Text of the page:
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The Scarlet Pimpernel Baroness Emmuska Orczy


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"You are to read these instructions and commit them to memory," said Sir Andrew, "then destroy them."

He was about to replace the letter-case into his pocket, when a tiny slip of paper fluttered from it and fell on to the floor. Lord Antony stooped and picked it up.

"What's that?" he asked.

"I don't know," replied Sir Andrew.

"It dropped out of your pocket just now. It certainly does not seem to be with the other paper."

"Strange!--I wonder when it got there? It is from the chief," he added, glancing at the paper.

Both stooped to try and decipher this last tiny scrap of paper on which a few words had been hastily scrawled, when suddenly a slight noise atrracted their attention, which seemed to come from the passage beyond.

"What's that?" said both instinctively. Lord Antony crossed the room towards the door, which he threw open quickly and suddenly; at that very moment he received a stunning blow between the eyes, which threw him back violently into the room. Simultaneously the crouching, snake-like figure in the gloom had jumped up and hurled itself from behind upon the unsuspecting Sir Andrew, felling him to the ground.

All this occurred within the short space of two or three seconds, and before either Lord Antony or Sir Andrew had time or chance to utter a cry or to make the faintest struggle. They were each seized by two men, a muffler was quickly tied round the mouth of each, and they were pinioned to one another back to back, their arms, hands, and legs securely fastened.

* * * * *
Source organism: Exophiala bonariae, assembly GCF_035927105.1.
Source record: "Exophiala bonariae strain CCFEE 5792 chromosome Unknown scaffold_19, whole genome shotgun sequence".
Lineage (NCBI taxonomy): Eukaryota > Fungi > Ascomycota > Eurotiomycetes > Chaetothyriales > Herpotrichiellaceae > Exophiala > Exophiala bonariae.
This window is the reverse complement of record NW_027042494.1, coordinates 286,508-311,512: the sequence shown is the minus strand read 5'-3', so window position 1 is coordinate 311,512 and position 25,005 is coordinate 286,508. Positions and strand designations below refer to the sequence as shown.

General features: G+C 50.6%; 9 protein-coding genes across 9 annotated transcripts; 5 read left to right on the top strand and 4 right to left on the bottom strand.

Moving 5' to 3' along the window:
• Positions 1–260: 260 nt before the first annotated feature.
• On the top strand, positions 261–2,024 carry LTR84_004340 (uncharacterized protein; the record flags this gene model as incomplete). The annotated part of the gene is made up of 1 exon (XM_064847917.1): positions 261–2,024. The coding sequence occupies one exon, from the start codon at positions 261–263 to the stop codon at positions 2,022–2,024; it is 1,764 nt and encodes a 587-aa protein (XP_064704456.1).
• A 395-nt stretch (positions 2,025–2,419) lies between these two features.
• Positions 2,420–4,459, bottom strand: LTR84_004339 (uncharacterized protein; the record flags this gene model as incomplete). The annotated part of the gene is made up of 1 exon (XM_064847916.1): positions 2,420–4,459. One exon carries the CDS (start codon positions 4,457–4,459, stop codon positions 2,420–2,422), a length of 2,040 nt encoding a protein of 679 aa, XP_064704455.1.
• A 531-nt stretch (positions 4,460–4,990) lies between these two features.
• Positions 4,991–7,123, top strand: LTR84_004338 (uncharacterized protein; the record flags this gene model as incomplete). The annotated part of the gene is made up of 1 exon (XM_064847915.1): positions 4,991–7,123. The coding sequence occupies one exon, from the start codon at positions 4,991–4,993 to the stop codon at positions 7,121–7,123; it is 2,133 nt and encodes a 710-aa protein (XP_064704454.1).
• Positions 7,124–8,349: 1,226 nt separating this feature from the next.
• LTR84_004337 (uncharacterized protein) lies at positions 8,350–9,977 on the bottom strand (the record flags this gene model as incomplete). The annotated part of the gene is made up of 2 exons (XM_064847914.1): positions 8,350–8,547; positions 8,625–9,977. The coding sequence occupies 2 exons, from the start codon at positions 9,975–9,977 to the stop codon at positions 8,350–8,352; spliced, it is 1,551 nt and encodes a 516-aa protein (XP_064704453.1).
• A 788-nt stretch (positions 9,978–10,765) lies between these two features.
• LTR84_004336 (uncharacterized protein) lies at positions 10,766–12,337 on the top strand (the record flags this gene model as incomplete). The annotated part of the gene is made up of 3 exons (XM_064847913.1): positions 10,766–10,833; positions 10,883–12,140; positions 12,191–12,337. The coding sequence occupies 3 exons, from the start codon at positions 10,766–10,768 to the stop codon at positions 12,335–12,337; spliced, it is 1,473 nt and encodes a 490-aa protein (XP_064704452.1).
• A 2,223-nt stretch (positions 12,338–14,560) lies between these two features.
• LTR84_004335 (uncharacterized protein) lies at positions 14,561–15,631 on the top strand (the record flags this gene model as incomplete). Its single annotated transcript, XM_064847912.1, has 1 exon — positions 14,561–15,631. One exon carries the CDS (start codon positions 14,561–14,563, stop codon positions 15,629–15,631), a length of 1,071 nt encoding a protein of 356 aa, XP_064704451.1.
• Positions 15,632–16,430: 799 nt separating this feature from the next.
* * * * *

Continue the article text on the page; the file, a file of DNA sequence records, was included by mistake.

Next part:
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One man had in the meanwhile quietly shut the door; he wore a mask and now stood motionless while the others completed their work.

"All safe, citoyen!" said one of the men, as he took a final survey of the bonds which secured the two young men.

"Good!" replied the man at the door; "now search their pockets and give me all the papers you find."

This was promptly and quietly done. The masked man having taken possession of all the papers, listened for a moment or two if there were any sound within "The Fisherman's Rest." Evidently satisfied that this dastardly outrage had remained unheard, he once more opened the door and pointed peremptorily down the passage. The four men lifted Sir Andrew and Lord Antony from the ground, and as quietly, as noiselessly as they had come, they bore the two pinioned young gallants out of the inn and along the Dover Road into the gloom beyond.

In the coffee-room the masked leader of this daring attempt was quickly glancing through the stolen papers.

"Not a bad day's work on the whole," he muttered, as he quietly took off his mask, and his pale, fox-like eyes glittered in the red glow of the fire. "Not a bad day's work."

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The Scarlet Pimpernel
Baroness Emmuska Orczy

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